Their patience wore thin very quickly; this child of mine is not silent nor is she bashful. Eventually Mum removed her and fed her. At the third review, I was so convinced they would try to remove my child, that I became quite unwell. We had to endure a couple more additional visits from my social worker to ‘check out’ that I was still keen to adopt.
Up to that point, no one in our family appeared really concerned by this experience. My aunt was asked to stand in for Mum as she was busy. I think she was shocked by the patronising tones and lies expressed during that meeting.
At the fourth review, we asked how much longer this would continue. We were informed that this could go on for much longer. In fact there was a challenge to the frequency of social worker visits and the Manager insisted they should have been increased again to once a week. She claimed to have made note of that in previous minutes of meeting – which we were never privy to. At this point my Mum stated that this was inappropriate and that it could not continue for much longer. My social worker and the adoption social worker agreed.
Accelerating the Action
After this review we took a life-changing decision and contacted a solicitor to whom we stated that we wished to move things along and we also wanted to know what the delay was due to.
The solicitor sent some letters. This appeared to send ripples of concern through the team. I was asked why I had done this and I said that I was trying to adopt my child as quickly as possible. The solicitor kept sending letters asking what the cause of the delay and requested evidence of these objections. She never received a factual account in return but a number of objections dropped mysteriously.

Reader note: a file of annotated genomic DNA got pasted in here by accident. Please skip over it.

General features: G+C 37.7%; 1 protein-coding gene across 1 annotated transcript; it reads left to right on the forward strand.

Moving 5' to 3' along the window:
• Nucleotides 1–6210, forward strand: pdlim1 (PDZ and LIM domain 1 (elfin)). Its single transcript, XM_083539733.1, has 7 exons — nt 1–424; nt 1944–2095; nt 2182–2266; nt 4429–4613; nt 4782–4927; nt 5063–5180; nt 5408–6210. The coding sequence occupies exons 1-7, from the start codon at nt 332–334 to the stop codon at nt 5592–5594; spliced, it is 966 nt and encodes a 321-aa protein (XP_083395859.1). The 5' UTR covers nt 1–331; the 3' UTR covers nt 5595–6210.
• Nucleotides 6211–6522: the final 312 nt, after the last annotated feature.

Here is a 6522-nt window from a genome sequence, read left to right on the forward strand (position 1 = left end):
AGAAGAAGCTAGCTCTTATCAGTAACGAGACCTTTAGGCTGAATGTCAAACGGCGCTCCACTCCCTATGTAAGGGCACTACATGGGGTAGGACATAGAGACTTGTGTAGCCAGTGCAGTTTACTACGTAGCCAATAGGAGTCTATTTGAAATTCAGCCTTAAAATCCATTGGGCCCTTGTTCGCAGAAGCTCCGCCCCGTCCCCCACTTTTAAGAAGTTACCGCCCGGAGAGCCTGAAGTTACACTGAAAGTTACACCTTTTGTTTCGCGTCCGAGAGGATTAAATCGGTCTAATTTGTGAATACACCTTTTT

I was informed that a date had been set with the court for me to formally adopt my daughter. That gave the local authority time to provide reasons why it should not go through. Nine months after she came to live with me, I dressed my girl in a lovely (co-ordinated obviously) outfit and we went to court for the formal adoption. The only other people there were my social worker and my solicitor. It was completed in minutes. We had photos taken with the judge, but we have never looked at them and they remain in my daughter’s memories box for when she is older.
A Frightening Process
We have suffered so much as a family because of this, and although I know that there is no one who could succeed in breaking us up, I never wish to experience such unnecessary abuse again. My confidence was undermined to the point where I questioned my ability to parent any child. We have more important dates to remember such as the wonderful naming ceremony held in our garden with friends and family. I would love to have another child, but I am frightened of meeting similar ‘professional’ people again.
We were going to make a formal complaint, but it would have meant re-living the lies and traumas so we haven’t done anything about it except complete this story.